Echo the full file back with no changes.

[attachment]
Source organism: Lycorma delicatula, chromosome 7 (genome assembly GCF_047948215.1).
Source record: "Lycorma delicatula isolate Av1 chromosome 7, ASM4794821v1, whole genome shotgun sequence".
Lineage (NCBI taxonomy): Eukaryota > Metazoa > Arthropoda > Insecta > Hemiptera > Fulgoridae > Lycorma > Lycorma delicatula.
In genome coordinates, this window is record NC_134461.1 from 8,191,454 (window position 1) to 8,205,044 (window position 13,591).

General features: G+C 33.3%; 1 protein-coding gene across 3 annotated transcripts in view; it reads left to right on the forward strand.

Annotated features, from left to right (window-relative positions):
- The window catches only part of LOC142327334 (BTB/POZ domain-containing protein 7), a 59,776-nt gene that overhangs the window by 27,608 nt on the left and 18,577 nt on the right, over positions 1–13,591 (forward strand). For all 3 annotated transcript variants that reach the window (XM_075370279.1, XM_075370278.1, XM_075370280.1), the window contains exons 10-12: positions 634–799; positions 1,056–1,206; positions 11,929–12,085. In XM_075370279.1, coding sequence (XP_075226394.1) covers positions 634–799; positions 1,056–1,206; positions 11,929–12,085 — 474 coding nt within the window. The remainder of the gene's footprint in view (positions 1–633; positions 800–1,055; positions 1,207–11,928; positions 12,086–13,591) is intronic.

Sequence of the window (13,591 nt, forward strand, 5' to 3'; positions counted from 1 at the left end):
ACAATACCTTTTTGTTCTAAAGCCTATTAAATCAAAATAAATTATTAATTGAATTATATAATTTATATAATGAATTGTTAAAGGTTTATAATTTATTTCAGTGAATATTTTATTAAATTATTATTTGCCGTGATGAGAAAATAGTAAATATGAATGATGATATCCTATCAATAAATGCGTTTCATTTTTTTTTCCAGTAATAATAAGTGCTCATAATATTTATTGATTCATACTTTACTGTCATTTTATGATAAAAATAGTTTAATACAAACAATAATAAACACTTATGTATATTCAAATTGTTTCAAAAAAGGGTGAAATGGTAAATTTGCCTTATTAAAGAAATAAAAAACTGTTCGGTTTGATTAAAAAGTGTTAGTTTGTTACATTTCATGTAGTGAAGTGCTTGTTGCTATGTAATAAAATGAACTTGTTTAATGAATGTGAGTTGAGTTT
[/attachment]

Source organism: Lycorma delicatula, chromosome 7 (genome assembly GCF_047948215.1).
Source record: "Lycorma delicatula isolate Av1 chromosome 7, ASM4794821v1, whole genome shotgun sequence".
Lineage (NCBI taxonomy): Eukaryota > Metazoa > Arthropoda > Insecta > Hemiptera > Fulgoridae > Lycorma > Lycorma delicatula.
In genome coordinates, this window is record NC_134461.1 from 8,191,454 (window position 1) to 8,205,044 (window position 13,591).

General features: G+C 33.3%; 1 protein-coding gene across 3 annotated transcripts in view; it reads left to right on the forward strand.

Annotated features, from left to right (window-relative positions):
- The window catches only part of LOC142327334 (BTB/POZ domain-containing protein 7), a 59,776-nt gene that overhangs the window by 27,608 nt on the left and 18,577 nt on the right, over positions 1–13,591 (forward strand). For all 3 annotated transcript variants that reach the window (XM_075370279.1, XM_075370278.1, XM_075370280.1), the window contains exons 10-12: positions 634–799; positions 1,056–1,206; positions 11,929–12,085. In XM_075370279.1, coding sequence (XP_075226394.1) covers positions 634–799; positions 1,056–1,206; positions 11,929–12,085 — 474 coding nt within the window. The remainder of the gene's footprint in view (positions 1–633; positions 800–1,055; positions 1,207–11,928; positions 12,086–13,591) is intronic.

Sequence of the window (13,591 nt, forward strand, 5' to 3'; positions counted from 1 at the left end):
ACAATACCTTTTTGTTCTAAAGCCTATTAAATCAAAATAAATTATTAATTGAATTATATAATTTATATAATGAATTGTTAAAGGTTTATAATTTATTTCAGTGAATATTTTATTAAATTATTATTTGCCGTGATGAGAAAATAGTAAATATGAATGATGATATCCTATCAATAAATGCGTTTCATTTTTTTTTCCAGTAATAATAAGTGCTCATAATATTTATTGATTCATACTTTACTGTCATTTTATGATAAAAATAGTTTAATACAAACAATAATAAACACTTATGTATATTCAAATTGTTTCAAAAAAGGGTGAAATGGTAAATTTGCCTTATTAAAGAAATAAAAAACTGTTCGGTTTGATTAAAAAGTGTTAGTTTGTTACATTTCATGTAGTGAAGTGCTTGTTGCTATGTAATAAAATGAACTTGTTTAATGAATGTGAGTTGAGTTT